In fact, every time a passionate surfer looks out at sea, they automatically and instinctively analyze the potential surf conditions and the quality of the breaking waves.

It's an immediate and non-reversible mechanism, and there's not much we can do to change that.

Surfing shapes and crystalizes our viewpoint, mindset, and angle of observation when it comes to enjoying the endless blue blanket.

Anyway, my feet have now made contact with moderately cold saltwater.

The surf is rough, with six-foot closeout waves detonating in shallow waters - not the perfect conditions for learning to surf.

But, as always, a few intrepid beginners are trying their luck with shortboards and soft top surfboards, unaware of the unsuitable surfing variables.

They are certainly tourists from different latitudes enjoying the warm weather of Western Europe's surf-rich coastlines.

I stopped for a moment to observe their method and assess their enthusiasm and evolution as they positioned themselves a couple of yards in front of the impact zone.

I have always loved to see novice surfers riding their first wave. It's a unique and unforgettable moment in a surfer's life.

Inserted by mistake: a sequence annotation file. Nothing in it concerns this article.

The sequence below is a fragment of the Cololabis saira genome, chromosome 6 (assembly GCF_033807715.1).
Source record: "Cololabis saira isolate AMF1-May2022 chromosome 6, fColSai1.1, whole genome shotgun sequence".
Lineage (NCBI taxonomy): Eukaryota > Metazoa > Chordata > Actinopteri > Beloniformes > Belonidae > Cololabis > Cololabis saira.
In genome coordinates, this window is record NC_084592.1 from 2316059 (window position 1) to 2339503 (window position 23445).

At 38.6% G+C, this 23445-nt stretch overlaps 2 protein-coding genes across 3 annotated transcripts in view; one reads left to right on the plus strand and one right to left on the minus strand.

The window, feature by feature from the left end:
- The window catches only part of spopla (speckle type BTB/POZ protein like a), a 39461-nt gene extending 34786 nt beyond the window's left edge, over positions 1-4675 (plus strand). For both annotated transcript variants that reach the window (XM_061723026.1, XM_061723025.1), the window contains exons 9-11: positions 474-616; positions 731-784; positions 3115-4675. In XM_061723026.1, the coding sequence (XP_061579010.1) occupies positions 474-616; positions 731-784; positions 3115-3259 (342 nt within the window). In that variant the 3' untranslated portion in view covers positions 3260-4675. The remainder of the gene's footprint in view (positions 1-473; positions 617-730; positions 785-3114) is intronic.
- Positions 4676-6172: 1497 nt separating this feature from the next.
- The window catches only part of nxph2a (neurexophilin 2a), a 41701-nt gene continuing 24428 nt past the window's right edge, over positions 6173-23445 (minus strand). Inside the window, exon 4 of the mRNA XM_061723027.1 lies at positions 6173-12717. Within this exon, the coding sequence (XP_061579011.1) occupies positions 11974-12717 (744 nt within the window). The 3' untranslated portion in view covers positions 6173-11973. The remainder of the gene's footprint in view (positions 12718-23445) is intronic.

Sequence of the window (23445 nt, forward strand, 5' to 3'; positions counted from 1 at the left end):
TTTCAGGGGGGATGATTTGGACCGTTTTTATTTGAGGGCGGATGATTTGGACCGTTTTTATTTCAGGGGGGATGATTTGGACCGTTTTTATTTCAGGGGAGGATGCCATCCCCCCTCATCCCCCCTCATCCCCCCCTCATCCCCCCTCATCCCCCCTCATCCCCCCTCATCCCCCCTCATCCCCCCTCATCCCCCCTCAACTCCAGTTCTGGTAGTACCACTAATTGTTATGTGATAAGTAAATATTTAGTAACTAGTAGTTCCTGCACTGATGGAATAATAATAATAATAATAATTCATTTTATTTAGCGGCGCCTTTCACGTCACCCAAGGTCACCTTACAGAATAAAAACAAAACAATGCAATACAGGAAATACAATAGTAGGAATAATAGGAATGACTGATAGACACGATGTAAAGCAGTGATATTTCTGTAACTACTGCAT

I remember mine, and it makes me feel good and happy to see others walking on water for the first time.

There were four pale-skinned young men in front of me. They could be Dutch, British, Australian, or even Nordic. I will never know.

They were actively catching the powerful whitewash created by the pounding closeout waves.

Waves: you've got to know how to read them before learning how to surf it | Photo: Shutterstock

Look Ahead, Enjoy the Ride

My eyes kept focusing on one of them, and I still don't know why.

It was not because he was the best and most advanced rider but probably because he had a modus operandi, discipline, or method.

And I like that.

He would paddle his foam surfboard in front of the whitewater, pop up, ride for a second or two, and then lose momentum and fall on the back of the wave.

But he was always determined to get back and repeat the process.

I admired his attitude and decided to keep watching his progress. He was doing everything well.

I just thought he should keep his eye on the beach, on the horizon, and not on the board. And that was holding him back.